Seeders Avas acting for his wife in making the partition. It was his duty to have taken title to her. Taking title to himself was in violation of his duty to her, and she is entitled to the estate. Story’s Eq. Jur. sec. 1210, and note 2.

The equitable claim of Mrs. Seeders was perfect against her husband. If the husband had been really in debt to her *470for a transaction disconnected with the land, he had a right to prefer her as a creditor, and convey the land to her as a payment. Thornton v. Davenport, 1 Scam. 298; Francis v. Rankin, 84 Ill. 170.

Ho matter how much he was in debt, he had a right to sell out his title, even with the avowed intention of defeating an honest claim, if no lien existed to forbid it. Waddoms v. Humphrey, 22 Ill. 663; Ewing v. Runkle, 20 id. 460; Herkelrath v. Stookey, 63 id. 486.

The assignee of James B. Seeders is a mere volunteer, and acquired no rights to the prejudice of the equitable interests of Mary L. Seeders. Talcott v. Dudley, 4 Scam. 427; Strong v. Clawson, 5 Gilm. 346.

There is no evidence showing any intent on the part of Mrs. Seeders to hinder, delay or defeat any creditor of James B. Seeders. Her action was an honest attempt to recover the legal title to her lands. It makes no difference how fraudulent his purposes or practices may have been, unless she participated in them this conveyance can not be set aside. Ewing v. Runkle, supra; Hessing v. McClosky, 37 Ill. 351; Herkelrath v. Stookey, supra; Miller et al. v. Kerly, 74 Ill. 242.

The declarations of James B. Seeders not made in the presence of his wife should be excluded from this case. Gridly v. Bingham, 97 Illl. 153.

Messrs. Wilson & Hutchinson, for the appellee:

Land conveyed in fraud of creditors passes to the assignee in bankruptcy of the grantor. Bankrupt law, sec. 4; Pratt v. Curtis et al. 6 Bankr. R. 139; Rev. Stat. U. S. sec. 5046.

That the transaction by which the laud was conveyed to the wife was fraudulent as to creditors of the husband, counsel cited Hockett el al. v. Bailey, 86 Ill. 74; Wortman v. Price, 47 id. 22; Patten v. Gates, 67 id. 164.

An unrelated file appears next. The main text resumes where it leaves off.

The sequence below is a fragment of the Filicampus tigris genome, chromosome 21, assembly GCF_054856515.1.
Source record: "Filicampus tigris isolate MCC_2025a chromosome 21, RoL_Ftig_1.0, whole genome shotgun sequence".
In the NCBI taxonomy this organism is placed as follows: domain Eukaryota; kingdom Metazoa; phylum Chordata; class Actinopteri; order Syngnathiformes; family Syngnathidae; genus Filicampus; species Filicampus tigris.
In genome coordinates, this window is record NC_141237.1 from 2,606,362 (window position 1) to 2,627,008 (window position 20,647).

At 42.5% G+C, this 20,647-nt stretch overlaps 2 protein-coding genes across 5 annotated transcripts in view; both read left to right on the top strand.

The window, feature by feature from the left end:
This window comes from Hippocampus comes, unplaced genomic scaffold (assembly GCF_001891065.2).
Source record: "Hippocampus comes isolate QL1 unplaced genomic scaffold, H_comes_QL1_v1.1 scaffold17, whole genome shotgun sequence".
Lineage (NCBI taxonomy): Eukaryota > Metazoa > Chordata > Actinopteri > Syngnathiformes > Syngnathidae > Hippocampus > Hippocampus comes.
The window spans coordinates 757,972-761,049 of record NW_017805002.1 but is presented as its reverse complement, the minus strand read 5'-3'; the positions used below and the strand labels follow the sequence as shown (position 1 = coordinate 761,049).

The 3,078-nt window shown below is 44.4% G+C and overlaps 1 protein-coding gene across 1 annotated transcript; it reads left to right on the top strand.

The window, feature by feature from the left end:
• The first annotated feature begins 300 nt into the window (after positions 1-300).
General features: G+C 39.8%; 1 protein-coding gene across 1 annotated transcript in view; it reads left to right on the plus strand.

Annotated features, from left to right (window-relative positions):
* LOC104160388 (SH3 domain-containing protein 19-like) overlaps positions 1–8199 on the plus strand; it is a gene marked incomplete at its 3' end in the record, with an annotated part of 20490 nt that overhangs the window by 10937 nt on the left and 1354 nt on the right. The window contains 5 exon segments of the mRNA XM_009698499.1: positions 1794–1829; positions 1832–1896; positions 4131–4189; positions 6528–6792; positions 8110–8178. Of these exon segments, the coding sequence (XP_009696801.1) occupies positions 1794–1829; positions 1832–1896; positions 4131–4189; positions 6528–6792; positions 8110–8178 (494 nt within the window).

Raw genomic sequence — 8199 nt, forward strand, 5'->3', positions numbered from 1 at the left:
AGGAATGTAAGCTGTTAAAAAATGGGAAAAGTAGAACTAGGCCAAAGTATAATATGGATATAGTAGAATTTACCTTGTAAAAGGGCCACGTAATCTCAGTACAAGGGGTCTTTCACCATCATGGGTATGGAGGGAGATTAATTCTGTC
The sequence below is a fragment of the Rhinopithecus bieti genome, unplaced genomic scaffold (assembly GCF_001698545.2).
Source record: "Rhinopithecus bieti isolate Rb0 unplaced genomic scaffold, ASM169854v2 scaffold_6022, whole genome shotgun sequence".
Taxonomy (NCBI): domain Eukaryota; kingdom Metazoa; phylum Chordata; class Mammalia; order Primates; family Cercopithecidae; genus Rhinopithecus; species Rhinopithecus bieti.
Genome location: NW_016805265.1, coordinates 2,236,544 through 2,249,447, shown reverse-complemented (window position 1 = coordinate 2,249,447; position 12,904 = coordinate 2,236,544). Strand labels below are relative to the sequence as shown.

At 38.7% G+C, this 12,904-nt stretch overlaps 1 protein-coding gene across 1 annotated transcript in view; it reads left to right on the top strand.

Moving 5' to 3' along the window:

A voluntary conveyance made by a person who is indebted is prima facie fraudulent, and the burden is on the grantee *471to show that the debtor had abundant means, besides the property conveyed, to pay all his debts. Pratt v. Curtis, supra.

Mr. Chief Justice Dickey

delivered the opinion of the Court:

We find no ground for setting aside the deeds by which the legal title to the land in question passed from Seeders to his wife. The proofs present no indications of fraud on the part of Mrs. Seeders, or anything said or done by her inviting others to trust her husband upon the supposition that he was the real owner of the laud. She never, by word or deed, held him out as such owner to the world, or to any of these (who afterward became) creditors. She was in equity the owner, and her equitable title was by these deeds properly converted into a legal title, and this before any lien was established against the legal title in the hands of her husband. Her equity was first in time, and therefore first in right, and was first consummated. The intention of Mrs. Seeders to get the legal title in advance of creditors who were seeking it, or might seek it, was not a fraudulent intent. It was a lawful intent. The land- was equitably her own, and as between her and creditors of her husband she was equitably entitled to it. This is not a case of a debtor conveying his own estate to his wife, to. prevent creditors from seizing it.

The decree is, therefore, reversed, and the bill dismissed.

Decree reversed.